Tuesday, May 24, 2011

Blackjack Pro Clears $15 Million in Atlantic City; Disses MIT Guys

Don Johnson took Caesars for more than $4 million, burned Borgata for about $5 million and then topped it off by beating Tropicana out of $5.8 million, reports The Press of Atlantic City.

Johnson is the chief executive officer of Heritage Development LLC, a Wyoming-based company that uses computer-assisted wagering programs for horseracing.

He claims his blackjack winnings were luck.

"I'll take luck over any other skill," Johnson said, laughing. "There's no magic to this. Eventually, someone would whack them. I'm just glad it was me." In all, Johnson racked up about $15.1 million in blackjack winnings during a six-month span, although he acknowledged incurring some undisclosed losses along the way.

"They beat most people in the long run because the average person won't have the bankroll," Johnson said. "But I have my own bankroll. If you can take the swings, you're going to win. You also have to understand the math."

"I don't do anything like the MIT guys," Johnson said. "I can figure things out on my own."

Johnson joked about his own losses to the POAC, but added that he has come out on top over the years.

"It's a lot," he said of his winnings. "I pay millions in taxes."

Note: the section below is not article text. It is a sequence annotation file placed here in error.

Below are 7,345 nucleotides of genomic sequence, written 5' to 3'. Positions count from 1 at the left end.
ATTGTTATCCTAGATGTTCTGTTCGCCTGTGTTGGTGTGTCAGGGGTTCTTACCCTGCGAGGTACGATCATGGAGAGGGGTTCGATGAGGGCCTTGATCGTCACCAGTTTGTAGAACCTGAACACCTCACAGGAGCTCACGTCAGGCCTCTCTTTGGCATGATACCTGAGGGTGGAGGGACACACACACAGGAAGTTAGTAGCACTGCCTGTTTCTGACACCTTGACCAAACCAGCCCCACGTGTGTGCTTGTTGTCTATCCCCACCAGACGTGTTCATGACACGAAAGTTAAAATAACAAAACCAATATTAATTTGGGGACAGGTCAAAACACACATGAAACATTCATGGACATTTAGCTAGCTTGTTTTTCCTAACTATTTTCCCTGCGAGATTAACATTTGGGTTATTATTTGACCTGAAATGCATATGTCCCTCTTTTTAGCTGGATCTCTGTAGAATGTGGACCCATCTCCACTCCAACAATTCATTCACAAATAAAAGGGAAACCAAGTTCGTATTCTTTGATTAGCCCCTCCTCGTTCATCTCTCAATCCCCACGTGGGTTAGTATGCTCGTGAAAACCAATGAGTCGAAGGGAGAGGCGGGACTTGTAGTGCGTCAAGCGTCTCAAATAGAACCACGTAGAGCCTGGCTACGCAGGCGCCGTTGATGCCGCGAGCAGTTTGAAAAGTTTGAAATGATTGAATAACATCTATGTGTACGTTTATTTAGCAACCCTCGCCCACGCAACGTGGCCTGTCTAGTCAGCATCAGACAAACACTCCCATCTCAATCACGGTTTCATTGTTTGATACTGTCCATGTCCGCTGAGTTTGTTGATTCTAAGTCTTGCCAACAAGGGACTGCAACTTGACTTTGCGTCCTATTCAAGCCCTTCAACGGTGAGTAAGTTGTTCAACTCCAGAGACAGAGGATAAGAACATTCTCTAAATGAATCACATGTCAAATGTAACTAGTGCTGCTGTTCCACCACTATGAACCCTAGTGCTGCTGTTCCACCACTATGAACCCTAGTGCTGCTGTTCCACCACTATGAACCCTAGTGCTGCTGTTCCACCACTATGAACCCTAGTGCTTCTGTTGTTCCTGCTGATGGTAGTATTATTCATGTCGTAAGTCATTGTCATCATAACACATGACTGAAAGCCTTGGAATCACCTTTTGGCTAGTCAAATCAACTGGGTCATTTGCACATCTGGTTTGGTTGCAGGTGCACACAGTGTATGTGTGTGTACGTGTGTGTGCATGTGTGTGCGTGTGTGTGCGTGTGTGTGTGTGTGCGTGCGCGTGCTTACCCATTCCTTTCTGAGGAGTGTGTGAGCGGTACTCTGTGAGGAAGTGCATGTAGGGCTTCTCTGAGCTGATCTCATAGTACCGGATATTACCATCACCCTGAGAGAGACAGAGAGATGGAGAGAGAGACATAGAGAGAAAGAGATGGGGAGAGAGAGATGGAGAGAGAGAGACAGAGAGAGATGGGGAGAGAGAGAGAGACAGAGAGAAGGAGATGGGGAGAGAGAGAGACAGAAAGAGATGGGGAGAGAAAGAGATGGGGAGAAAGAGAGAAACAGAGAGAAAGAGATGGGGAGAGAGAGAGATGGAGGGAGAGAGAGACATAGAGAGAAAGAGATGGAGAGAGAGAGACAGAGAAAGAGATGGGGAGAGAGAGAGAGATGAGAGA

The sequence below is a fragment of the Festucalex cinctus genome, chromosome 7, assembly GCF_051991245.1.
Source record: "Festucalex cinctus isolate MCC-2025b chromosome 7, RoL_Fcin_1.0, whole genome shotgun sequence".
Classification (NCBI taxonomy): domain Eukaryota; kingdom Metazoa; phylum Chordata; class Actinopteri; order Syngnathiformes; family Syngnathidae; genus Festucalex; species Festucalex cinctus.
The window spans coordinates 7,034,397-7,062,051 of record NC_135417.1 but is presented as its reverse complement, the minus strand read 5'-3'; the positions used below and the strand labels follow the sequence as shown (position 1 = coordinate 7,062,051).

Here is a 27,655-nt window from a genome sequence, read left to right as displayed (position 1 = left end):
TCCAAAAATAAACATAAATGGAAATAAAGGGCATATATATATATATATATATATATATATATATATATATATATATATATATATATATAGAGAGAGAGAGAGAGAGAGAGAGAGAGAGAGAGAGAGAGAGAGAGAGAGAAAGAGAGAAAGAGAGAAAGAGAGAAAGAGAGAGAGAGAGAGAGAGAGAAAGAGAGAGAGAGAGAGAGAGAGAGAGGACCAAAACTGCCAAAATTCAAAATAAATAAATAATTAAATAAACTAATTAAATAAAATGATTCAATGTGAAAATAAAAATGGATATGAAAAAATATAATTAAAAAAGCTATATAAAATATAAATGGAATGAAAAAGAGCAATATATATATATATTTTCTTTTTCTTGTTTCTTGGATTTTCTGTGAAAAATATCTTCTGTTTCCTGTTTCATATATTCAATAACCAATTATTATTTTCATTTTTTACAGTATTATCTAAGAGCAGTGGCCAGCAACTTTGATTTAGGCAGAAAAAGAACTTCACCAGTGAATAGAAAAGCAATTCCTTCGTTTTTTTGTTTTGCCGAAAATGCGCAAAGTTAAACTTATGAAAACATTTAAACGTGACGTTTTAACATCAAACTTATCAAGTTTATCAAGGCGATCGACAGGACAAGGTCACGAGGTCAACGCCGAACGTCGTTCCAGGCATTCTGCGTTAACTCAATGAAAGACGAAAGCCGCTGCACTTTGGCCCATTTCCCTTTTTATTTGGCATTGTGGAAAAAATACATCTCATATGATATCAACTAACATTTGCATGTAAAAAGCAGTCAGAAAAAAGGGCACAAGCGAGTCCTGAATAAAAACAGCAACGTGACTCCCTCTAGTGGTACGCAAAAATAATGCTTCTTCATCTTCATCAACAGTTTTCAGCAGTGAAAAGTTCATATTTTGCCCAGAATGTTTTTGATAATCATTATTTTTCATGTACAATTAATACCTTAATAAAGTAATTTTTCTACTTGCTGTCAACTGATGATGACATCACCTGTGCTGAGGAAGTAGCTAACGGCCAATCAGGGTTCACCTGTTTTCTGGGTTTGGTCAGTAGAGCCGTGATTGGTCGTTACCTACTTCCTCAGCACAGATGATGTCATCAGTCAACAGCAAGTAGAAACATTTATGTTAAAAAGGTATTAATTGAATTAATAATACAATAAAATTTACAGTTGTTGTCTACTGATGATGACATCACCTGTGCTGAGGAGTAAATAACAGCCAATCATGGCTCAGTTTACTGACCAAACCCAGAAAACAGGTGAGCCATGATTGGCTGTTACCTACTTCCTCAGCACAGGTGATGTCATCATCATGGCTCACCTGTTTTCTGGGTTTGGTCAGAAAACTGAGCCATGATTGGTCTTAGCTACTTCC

Johnson insisted the casinos have only themselves to blame for their losses, opening the door by offering him high-stakes gambling. They also agreed to discount 20 percent of his blackjack losses as an incentive to get him to play, he said. For instance, if he lost $1 million, the casinos would forgive $200,000.

"The best thing is, they offer you discounts on your losses," he said.

He's right about that 20% discount on losses, that's a huge edge. If you have the bankroll and  the discipline to play the way the math says you should, and casinos are giving you a 20% edge, you are going to walk home a big winner.  The house edge in blackjack is generally just under 1%, a 20% discount moves the odds way in your favor.


  1. You may find Kid Dynamite's take interesting.


    He still ended up with a negative expected value if he played at least one hundred hands.

  2. That's true if as KId Dynamite proposes, the rebate is on final loss versus each hand.

    It may be as KD postulates, but the article didn't frame the story that way.